Baking bread, a cake, or cookies is one of life’s little pleasures. It gives you a quick sense of satisfaction and it provides you with some very tasty treats. Where do you begin though? We’ve got some great to get you started in the world of home baking.
Ten years ago this week, Google announced the very first Android phone. I picked up that phone when it first came out and now, a decade later, I fired it up again to see how well it held up after all these years.
One of the first reactions many people had to the iPhone 8’s glass sandwich design was to grimace at the thought of dropping it but, weirdly, it’s surprisingly hard to drop compared to its predecessors.
Although glass backs aren’t a completely new iPhone design choice (the iPhone 4 had a glass back years ago) the iPhone 8 and iPhone X are the first iPhones in awhile to sport a glass back—the “jet black” iPhone 7 models weren’t glass but super polished aluminum.
One of the surprising benefits of the glossy glass back is that, despite how concerned you might be about dropping it, the glass surface is so much easier to grip than the matte aluminum body design of the iPhone 5, 6, and 7 product lines. The iPhone 6 and 7, especially, were particularly slippery and felt almost like they were coated in graphite dust as your hand slid so smoothly over the matte finish.
The glass body of the iPhone 8 looks like it would be unbearably slippery, but it sticks to your hand like it’s coated in glue.
The iPhone 8, on the other hand, sticks so well that you can hold the phone with an open hand at a nearly 90 degree angle and it doesn’t slide off. Think that’s hyperbole? The photo above is all 5 ounces and change of my baby-tablet-sized iPhone 8 Plus hanging at a precarious angle just by the friction between my hand and the glass back.
If that view isn’t revealing enough for you, here’s another photo of me “holding” the phone with a perfectly flat palm against the back at a steep angle:
What’s interesting is that even when you tilt your hand to a complete 90 degree angle such that the phone should fall straight down, it doesn’t fall straight down.
The grip between the pads of your fingers and/or palm is so strong that, instead, it slowly slides down like tar running down your hand. Unless you tilt your hand more than 90 degrees to force the phone to tilt right off your palm, the phone just doesn’t go anywhere in a hurry.
I’m not the only one that noticed the Spider-Man-quality the glass back imparts, either, here’s the photo that kicked off our office conversation about the matter—Lowell holding his phone at a sharp angle too:
In fact it’s so easy to grip the phone, our only real motivations for getting a case are a combination of habit (driven by a nagging suspicion that as soon as we get just the slightest bit cocky we’ll drop our beautiful new phone on glass-busting ceramic tile floor) and to protect it from our kids.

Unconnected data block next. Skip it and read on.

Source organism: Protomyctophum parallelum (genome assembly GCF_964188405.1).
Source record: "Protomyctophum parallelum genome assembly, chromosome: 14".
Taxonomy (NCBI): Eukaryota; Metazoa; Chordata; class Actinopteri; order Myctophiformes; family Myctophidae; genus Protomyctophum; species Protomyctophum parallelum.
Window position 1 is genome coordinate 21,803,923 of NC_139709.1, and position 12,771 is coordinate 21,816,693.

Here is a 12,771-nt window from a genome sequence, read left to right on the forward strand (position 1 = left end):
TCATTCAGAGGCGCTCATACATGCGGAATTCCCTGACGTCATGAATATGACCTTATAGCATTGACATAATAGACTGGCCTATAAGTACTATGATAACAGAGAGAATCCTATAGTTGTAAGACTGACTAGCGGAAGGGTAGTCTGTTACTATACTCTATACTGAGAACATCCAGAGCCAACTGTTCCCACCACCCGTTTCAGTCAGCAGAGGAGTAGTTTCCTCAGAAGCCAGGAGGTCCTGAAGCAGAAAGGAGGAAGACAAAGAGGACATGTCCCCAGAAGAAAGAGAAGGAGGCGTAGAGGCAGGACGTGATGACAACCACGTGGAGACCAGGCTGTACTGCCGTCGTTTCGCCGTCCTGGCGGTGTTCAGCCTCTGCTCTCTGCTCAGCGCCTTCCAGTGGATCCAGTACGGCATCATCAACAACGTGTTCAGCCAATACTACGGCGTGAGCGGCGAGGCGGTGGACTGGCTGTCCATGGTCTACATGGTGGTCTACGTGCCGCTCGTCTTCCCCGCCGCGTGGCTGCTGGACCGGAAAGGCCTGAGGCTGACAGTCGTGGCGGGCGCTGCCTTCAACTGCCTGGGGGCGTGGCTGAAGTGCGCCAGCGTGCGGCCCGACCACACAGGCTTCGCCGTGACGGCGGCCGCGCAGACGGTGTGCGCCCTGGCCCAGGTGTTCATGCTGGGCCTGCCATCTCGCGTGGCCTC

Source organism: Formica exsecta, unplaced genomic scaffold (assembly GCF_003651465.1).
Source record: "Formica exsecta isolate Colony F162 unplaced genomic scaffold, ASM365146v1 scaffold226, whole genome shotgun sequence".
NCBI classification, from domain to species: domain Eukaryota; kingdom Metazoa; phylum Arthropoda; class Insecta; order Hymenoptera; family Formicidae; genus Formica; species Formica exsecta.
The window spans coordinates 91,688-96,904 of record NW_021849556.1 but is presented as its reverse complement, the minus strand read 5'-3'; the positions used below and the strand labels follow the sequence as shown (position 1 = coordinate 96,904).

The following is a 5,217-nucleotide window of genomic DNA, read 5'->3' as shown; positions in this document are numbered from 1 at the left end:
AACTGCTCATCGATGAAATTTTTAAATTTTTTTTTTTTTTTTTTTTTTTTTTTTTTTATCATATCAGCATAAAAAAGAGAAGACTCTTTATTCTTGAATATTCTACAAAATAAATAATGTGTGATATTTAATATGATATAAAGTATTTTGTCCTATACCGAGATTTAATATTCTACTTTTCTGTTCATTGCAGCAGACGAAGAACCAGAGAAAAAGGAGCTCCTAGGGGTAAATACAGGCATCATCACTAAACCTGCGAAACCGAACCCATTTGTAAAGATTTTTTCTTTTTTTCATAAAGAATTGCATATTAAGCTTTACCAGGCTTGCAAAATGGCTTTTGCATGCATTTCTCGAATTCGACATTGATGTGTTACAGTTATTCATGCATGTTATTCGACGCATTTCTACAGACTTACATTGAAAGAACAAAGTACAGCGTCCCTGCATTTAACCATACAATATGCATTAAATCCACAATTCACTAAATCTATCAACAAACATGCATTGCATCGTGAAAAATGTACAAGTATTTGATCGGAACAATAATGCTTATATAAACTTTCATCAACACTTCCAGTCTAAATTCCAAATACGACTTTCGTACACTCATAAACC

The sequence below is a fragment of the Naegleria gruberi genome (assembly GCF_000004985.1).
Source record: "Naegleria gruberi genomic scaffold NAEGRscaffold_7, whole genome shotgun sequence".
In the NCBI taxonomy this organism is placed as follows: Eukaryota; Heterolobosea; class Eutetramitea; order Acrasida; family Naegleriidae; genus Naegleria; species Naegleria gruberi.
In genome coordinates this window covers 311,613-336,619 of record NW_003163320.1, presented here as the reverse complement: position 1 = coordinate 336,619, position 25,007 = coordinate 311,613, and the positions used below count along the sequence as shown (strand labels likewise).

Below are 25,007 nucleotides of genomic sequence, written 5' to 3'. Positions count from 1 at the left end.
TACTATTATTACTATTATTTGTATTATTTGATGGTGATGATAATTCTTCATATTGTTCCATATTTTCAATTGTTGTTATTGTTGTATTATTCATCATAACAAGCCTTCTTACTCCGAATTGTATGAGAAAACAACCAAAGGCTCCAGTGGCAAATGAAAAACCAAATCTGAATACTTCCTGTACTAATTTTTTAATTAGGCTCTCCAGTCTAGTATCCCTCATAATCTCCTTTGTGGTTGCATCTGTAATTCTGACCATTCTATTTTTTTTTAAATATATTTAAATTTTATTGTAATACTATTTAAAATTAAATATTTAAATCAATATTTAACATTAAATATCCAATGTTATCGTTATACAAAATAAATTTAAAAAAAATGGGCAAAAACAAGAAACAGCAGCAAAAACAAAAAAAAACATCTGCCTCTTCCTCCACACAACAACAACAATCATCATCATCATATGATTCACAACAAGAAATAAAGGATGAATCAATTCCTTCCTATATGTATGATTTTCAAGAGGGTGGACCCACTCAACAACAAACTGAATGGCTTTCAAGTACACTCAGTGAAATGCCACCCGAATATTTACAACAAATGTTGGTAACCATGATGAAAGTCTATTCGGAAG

With that in mind, despite how impressed we are by how grippy the iPhone is, we’d encourage anybody worried about their phone suffering death-by-tiles (or death-by-kids) to resist the urge to use their phone naked and consider one the following three cases.
The Official Apple Leather Case ($44)
It’s not cheap, but several of us swear by it. It fits perfect—like you’d expect—and comes lined with a soft microfiber interior to keep your phone’s glass back unmarred. The biggest benefit? It has metal hardware buttons that feel like you’re pressing a real button.
The leather has a nice hand feel and grip, and it takes on a nice character and patina with age—the saddle brown color combined with a lighter colored iPhone is a really classic look that echos the silver body and saddle straps of mid-20th century cameras. The case is available in a wide range of colors for both the iPhone 8 ($44) and the iPhone 8 Plus ($48).
We’re big fans of the Presidio case (and, in fact, my iPhone 8 Plus is in this case right now). It’s low-key, durable, covered in grippy rubber strips, and sports a raised bezel so if your phone dives face first onto the floor (or you just want to set it face down on a table without scratches) the screen is elevated away from the surface.
The link we’ve provided below points to the iPhone 7 case, instead of the iPhone 8 case, and there’s a good reason why. We talked about how iPhone cases can differ in price (even though they’re interchangeable on many models) so it always pays to see if the “old” compatible case is cheaper. You can pick up a range of colors for the both the iPhone 8 (starting at $19) and the iPhone 8 Plus (starting at $12).
Trying to find a way to introduce someone to the internet and the digital world when it’s foreign to them (and they don’t like computers) is tough. But you can make that task easier by picking the right hardware.